in the summer of 2000. I came to San Francisco because itseemed to be the place that a young gay boy could go, and ithas this captivating pull and a mysterious, magicalmomentum. After just one visit here, I knew this was whereI was to be... and I was right because I felt I could have acareer here — where I could not have done that in New York City.
 How do you choose the themes and images for your work? 
I choose theimage for my work by personal connection andoften I take my ownpictures to get what I want. A lot of people inmy life have been very  willing and supportive,friends and boyfriends who didn’t mind lettingme work them into my paintings. I like grandthemes, but it has to feelreal for me to go there.Often it’s personal, even when I’m detached it’spersonal. I have told my life through my art, and learned to not think twice about it.Because when I do second guess my instincts the work stopsresonating with others. It’s got to vibrate with life andemotion, and not just borrowed feelings, but real feeling.
You’re drawn to “mythological dreamscapes” —what mythological figures inspire you? 
All Greek myths and love stories, they really work my emotions and thoughts. I like all the gay myths too, theones left out of English class. Like Zeus falling in love withGanymede. I love, love, love Greek statues. I’ve used a lot of poses from them in my work.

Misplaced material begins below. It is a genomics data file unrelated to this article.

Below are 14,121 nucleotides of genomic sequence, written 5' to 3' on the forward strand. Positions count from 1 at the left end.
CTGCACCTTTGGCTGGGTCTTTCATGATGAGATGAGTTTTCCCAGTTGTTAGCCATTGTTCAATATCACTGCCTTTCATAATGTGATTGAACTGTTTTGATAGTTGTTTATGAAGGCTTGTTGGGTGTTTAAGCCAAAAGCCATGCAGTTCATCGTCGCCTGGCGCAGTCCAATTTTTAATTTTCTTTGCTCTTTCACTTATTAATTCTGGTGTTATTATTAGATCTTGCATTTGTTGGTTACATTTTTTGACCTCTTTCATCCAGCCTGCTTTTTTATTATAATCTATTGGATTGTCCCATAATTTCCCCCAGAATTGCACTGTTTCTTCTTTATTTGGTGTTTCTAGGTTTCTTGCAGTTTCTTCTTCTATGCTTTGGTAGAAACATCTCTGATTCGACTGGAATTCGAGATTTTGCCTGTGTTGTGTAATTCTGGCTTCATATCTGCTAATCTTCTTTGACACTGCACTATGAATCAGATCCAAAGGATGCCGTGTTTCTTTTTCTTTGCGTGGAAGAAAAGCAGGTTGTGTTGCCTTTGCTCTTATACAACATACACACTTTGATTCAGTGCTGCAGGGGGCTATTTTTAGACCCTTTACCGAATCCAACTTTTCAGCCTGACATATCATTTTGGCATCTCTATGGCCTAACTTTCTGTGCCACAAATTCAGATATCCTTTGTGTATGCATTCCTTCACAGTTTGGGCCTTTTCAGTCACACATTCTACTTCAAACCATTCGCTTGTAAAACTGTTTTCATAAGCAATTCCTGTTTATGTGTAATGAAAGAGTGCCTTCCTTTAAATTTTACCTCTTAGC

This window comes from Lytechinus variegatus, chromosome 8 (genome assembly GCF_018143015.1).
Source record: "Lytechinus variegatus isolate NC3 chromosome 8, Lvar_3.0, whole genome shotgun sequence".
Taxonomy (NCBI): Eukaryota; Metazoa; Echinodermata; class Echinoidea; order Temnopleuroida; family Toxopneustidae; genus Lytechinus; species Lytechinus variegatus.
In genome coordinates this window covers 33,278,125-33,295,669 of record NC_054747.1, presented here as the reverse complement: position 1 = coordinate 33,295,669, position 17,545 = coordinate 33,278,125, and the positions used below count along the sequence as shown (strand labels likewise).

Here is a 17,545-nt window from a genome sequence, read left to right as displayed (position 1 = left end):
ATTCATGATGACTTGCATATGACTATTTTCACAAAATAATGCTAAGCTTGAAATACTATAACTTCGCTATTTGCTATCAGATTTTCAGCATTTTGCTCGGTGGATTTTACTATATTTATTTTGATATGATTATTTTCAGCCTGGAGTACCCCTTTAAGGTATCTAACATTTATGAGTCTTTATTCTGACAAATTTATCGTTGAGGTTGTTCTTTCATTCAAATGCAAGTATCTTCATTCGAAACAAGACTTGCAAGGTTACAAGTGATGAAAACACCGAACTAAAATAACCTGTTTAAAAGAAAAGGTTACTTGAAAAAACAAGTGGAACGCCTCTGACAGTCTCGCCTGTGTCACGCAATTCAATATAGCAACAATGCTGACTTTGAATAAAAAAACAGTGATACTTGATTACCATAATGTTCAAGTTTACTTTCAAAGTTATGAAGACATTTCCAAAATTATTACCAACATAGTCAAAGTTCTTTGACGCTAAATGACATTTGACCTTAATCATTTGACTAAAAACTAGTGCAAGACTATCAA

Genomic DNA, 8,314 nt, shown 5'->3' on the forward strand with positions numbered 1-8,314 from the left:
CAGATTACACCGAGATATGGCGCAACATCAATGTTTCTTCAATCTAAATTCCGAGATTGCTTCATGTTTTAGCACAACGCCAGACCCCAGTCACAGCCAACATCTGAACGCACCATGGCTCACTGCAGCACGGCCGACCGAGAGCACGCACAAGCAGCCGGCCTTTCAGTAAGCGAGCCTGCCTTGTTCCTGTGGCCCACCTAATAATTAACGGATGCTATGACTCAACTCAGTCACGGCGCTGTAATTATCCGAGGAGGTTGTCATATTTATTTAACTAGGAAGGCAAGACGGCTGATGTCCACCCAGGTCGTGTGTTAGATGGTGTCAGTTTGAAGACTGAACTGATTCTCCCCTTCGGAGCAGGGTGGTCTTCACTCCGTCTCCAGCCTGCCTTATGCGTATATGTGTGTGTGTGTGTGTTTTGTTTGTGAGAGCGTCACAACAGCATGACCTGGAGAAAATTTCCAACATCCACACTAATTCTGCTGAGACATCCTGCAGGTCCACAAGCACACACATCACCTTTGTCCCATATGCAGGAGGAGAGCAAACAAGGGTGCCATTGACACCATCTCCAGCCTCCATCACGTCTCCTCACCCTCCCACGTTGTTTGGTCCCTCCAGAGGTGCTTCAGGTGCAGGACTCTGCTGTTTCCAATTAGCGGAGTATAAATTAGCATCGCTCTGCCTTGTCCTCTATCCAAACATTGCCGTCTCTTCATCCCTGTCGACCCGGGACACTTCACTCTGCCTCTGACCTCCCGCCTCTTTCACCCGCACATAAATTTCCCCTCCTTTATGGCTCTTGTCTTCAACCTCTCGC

What’s your astrological sign? Do you feel thisinfluences any of your work? 
I’m a Virgo/Libra cusp. So I read both horoscopesand take what parts I like. What it means for my art, I mightsay I strive for balance in my art.
 Have you experienced any kind of issues fromdealers or editors because your work often features maleerotica? 
There has been some of that, but also at the sametime doors have opened because of it. I decided a long timeago to just make art the way I’m supposed to make it.More of René Capone’s work can be seen on his Web site: www.renecapone.com.Jameson Currier is the author of a novel and two collectionsof stories, most recently,
Desire, Lust, Passion, Sex 
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Model For Jack Slomovits
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Velvet Mafia
is headed up by Sean Meriwether All Photographic Images provided by Jack Slomovits © 1999-2007The work featured in this journal is under copyright protection by the individual authors and artists and may not be duplicatedor reprinted without their permission.